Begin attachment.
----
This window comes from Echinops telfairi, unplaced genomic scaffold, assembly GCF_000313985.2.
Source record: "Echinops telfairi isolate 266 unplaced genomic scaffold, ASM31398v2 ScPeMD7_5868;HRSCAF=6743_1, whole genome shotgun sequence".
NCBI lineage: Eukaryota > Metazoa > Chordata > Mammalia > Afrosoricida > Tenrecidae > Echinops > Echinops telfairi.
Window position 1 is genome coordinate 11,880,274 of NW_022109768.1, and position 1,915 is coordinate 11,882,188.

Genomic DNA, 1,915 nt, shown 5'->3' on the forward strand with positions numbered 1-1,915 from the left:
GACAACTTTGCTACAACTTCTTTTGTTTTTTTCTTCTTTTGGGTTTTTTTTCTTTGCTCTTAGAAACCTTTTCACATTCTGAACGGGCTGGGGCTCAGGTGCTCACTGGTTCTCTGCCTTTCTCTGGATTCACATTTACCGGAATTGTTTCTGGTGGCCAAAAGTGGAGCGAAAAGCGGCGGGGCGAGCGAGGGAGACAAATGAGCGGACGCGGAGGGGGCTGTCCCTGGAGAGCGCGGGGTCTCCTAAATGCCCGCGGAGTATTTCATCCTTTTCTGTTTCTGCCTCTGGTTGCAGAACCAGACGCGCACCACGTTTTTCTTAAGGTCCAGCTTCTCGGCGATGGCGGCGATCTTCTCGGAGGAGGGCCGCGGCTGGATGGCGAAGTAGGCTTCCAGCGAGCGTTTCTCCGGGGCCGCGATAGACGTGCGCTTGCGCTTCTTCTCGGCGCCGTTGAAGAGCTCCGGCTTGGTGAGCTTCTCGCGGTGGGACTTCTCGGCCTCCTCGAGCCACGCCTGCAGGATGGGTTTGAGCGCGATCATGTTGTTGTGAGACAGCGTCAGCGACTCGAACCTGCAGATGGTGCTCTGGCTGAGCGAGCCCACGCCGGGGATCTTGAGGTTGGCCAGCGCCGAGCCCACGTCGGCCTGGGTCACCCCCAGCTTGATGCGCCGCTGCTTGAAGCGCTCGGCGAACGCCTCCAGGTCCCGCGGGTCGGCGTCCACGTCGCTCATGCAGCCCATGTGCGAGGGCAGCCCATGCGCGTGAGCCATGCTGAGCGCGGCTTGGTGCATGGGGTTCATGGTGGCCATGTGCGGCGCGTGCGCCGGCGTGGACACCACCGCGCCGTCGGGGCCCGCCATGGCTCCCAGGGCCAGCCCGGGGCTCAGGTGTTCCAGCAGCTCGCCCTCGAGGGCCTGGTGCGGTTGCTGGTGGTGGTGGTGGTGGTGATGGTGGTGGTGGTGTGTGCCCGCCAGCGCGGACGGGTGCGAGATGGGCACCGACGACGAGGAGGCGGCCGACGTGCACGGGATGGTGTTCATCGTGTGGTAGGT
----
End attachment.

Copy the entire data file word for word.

This window comes from Echinops telfairi, unplaced genomic scaffold, assembly GCF_000313985.2.
Source record: "Echinops telfairi isolate 266 unplaced genomic scaffold, ASM31398v2 ScPeMD7_5868;HRSCAF=6743_1, whole genome shotgun sequence".
NCBI lineage: Eukaryota > Metazoa > Chordata > Mammalia > Afrosoricida > Tenrecidae > Echinops > Echinops telfairi.
Window position 1 is genome coordinate 11,880,274 of NW_022109768.1, and position 1,915 is coordinate 11,882,188.

Genomic DNA, 1,915 nt, shown 5'->3' on the forward strand with positions numbered 1-1,915 from the left:
GACAACTTTGCTACAACTTCTTTTGTTTTTTTCTTCTTTTGGGTTTTTTTTCTTTGCTCTTAGAAACCTTTTCACATTCTGAACGGGCTGGGGCTCAGGTGCTCACTGGTTCTCTGCCTTTCTCTGGATTCACATTTACCGGAATTGTTTCTGGTGGCCAAAAGTGGAGCGAAAAGCGGCGGGGCGAGCGAGGGAGACAAATGAGCGGACGCGGAGGGGGCTGTCCCTGGAGAGCGCGGGGTCTCCTAAATGCCCGCGGAGTATTTCATCCTTTTCTGTTTCTGCCTCTGGTTGCAGAACCAGACGCGCACCACGTTTTTCTTAAGGTCCAGCTTCTCGGCGATGGCGGCGATCTTCTCGGAGGAGGGCCGCGGCTGGATGGCGAAGTAGGCTTCCAGCGAGCGTTTCTCCGGGGCCGCGATAGACGTGCGCTTGCGCTTCTTCTCGGCGCCGTTGAAGAGCTCCGGCTTGGTGAGCTTCTCGCGGTGGGACTTCTCGGCCTCCTCGAGCCACGCCTGCAGGATGGGTTTGAGCGCGATCATGTTGTTGTGAGACAGCGTCAGCGACTCGAACCTGCAGATGGTGCTCTGGCTGAGCGAGCCCACGCCGGGGATCTTGAGGTTGGCCAGCGCCGAGCCCACGTCGGCCTGGGTCACCCCCAGCTTGATGCGCCGCTGCTTGAAGCGCTCGGCGAACGCCTCCAGGTCCCGCGGGTCGGCGTCCACGTCGCTCATGCAGCCCATGTGCGAGGGCAGCCCATGCGCGTGAGCCATGCTGAGCGCGGCTTGGTGCATGGGGTTCATGGTGGCCATGTGCGGCGCGTGCGCCGGCGTGGACACCACCGCGCCGTCGGGGCCCGCCATGGCTCCCAGGGCCAGCCCGGGGCTCAGGTGTTCCAGCAGCTCGCCCTCGAGGGCCTGGTGCGGTTGCTGGTGGTGGTGGTGGTGGTGATGGTGGTGGTGGTGTGTGCCCGCCAGCGCGGACGGGTGCGAGATGGGCACCGACGACGAGGAGGCGGCCGACGTGCACGGGATGGTGTTCATCGTGTGGTAGGT